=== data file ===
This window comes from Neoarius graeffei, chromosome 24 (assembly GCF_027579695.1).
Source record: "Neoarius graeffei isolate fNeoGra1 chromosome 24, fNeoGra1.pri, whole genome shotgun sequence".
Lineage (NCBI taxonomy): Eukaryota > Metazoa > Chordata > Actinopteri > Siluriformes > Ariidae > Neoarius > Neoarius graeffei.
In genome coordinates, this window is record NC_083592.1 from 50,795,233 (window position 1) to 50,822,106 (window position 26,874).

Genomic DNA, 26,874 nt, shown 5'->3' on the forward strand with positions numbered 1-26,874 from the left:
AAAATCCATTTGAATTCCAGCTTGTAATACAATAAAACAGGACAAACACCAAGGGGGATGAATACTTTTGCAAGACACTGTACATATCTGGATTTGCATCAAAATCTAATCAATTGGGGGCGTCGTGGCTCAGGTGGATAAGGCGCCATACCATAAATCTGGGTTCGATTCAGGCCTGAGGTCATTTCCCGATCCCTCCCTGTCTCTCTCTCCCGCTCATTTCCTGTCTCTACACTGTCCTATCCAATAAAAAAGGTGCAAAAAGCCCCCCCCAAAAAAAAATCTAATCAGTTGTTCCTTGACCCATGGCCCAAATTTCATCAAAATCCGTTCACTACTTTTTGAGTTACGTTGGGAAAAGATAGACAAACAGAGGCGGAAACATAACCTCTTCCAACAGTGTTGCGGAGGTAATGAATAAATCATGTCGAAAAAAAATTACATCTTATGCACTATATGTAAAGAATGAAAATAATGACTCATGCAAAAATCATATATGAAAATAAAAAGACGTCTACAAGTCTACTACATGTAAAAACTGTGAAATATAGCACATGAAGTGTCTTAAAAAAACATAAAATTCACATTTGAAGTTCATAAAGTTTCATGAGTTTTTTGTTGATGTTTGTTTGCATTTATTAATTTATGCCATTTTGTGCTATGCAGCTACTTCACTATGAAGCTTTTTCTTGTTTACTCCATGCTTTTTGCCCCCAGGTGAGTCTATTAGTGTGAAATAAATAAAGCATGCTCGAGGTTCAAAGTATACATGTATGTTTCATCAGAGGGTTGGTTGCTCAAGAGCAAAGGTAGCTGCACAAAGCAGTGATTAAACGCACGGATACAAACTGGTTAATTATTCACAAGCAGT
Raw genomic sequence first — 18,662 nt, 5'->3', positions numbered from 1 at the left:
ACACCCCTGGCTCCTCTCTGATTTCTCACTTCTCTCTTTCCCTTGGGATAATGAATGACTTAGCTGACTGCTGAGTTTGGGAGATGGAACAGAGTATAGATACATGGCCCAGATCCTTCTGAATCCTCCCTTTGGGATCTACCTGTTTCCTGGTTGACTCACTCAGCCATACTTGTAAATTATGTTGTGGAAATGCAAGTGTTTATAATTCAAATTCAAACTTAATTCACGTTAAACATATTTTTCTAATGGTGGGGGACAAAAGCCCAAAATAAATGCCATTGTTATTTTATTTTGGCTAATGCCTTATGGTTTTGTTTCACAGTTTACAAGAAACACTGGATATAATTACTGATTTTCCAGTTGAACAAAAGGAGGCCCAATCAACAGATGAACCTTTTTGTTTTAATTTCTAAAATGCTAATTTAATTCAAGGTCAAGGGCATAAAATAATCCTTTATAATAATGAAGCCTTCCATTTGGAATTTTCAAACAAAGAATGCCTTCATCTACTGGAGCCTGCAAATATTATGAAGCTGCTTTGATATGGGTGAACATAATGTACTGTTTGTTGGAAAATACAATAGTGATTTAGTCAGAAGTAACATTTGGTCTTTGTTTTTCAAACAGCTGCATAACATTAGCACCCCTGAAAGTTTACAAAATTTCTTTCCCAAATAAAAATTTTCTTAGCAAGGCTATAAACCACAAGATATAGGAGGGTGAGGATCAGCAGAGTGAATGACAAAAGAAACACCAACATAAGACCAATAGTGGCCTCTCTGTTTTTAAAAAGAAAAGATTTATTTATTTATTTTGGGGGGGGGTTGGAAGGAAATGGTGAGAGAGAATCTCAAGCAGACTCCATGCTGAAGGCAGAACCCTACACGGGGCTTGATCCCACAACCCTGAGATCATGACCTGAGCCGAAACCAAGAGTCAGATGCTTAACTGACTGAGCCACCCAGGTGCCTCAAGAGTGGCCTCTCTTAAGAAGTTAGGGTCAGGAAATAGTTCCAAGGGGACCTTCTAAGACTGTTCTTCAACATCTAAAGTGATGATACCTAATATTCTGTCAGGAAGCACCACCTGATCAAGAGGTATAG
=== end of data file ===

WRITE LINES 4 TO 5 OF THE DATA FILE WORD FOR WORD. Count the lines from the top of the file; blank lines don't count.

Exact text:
In genome coordinates, this window is record NC_083592.1 from 50,795,233 (window position 1) to 50,822,106 (window position 26,874).

Genomic DNA, 26,874 nt, shown 5'->3' on the forward strand with positions numbered 1-26,874 from the left: